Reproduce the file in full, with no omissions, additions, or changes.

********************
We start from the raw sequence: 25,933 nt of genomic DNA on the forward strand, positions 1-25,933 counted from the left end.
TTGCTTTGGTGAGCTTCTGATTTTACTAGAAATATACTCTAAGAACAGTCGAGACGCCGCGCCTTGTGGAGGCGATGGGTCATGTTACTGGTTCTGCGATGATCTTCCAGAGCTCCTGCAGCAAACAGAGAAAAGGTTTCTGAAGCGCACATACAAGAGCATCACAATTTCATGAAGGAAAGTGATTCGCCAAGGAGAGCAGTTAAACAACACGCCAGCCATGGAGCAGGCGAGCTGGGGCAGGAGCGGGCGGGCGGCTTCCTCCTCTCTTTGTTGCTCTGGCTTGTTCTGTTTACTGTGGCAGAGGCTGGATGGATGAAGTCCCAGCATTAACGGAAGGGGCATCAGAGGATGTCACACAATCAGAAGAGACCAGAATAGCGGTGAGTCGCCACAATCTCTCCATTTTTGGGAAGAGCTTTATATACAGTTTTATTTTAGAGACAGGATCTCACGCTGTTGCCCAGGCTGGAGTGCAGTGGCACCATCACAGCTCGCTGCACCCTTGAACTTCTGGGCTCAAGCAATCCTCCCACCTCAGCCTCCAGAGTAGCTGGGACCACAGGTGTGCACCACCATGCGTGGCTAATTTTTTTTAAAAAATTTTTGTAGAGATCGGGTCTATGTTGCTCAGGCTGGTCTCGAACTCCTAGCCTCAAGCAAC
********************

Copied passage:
We start from the raw sequence: 25,933 nt of genomic DNA on the forward strand, positions 1-25,933 counted from the left end.
TTGCTTTGGTGAGCTTCTGATTTTACTAGAAATATACTCTAAGAACAGTCGAGACGCCGCGCCTTGTGGAGGCGATGGGTCATGTTACTGGTTCTGCGATGATCTTCCAGAGCTCCTGCAGCAAACAGAGAAAAGGTTTCTGAAGCGCACATACAAGAGCATCACAATTTCATGAAGGAAAGTGATTCGCCAAGGAGAGCAGTTAAACAACACGCCAGCCATGGAGCAGGCGAGCTGGGGCAGGAGCGGGCGGGCGGCTTCCTCCTCTCTTTGTTGCTCTGGCTTGTTCTGTTTACTGTGGCAGAGGCTGGATGGATGAAGTCCCAGCATTAACGGAAGGGGCATCAGAGGATGTCACACAATCAGAAGAGACCAGAATAGCGGTGAGTCGCCACAATCTCTCCATTTTTGGGAAGAGCTTTATATACAGTTTTATTTTAGAGACAGGATCTCACGCTGTTGCCCAGGCTGGAGTGCAGTGGCACCATCACAGCTCGCTGCACCCTTGAACTTCTGGGCTCAAGCAATCCTCCCACCTCAGCCTCCAGAGTAGCTGGGACCACAGGTGTGCACCACCATGCGTGGCTAATTTTTTTTAAAAAATTTTTGTAGAGATCGGGTCTATGTTGCTCAGGCTGGTCTCGAACTCCTAGCCTCAAGCAAC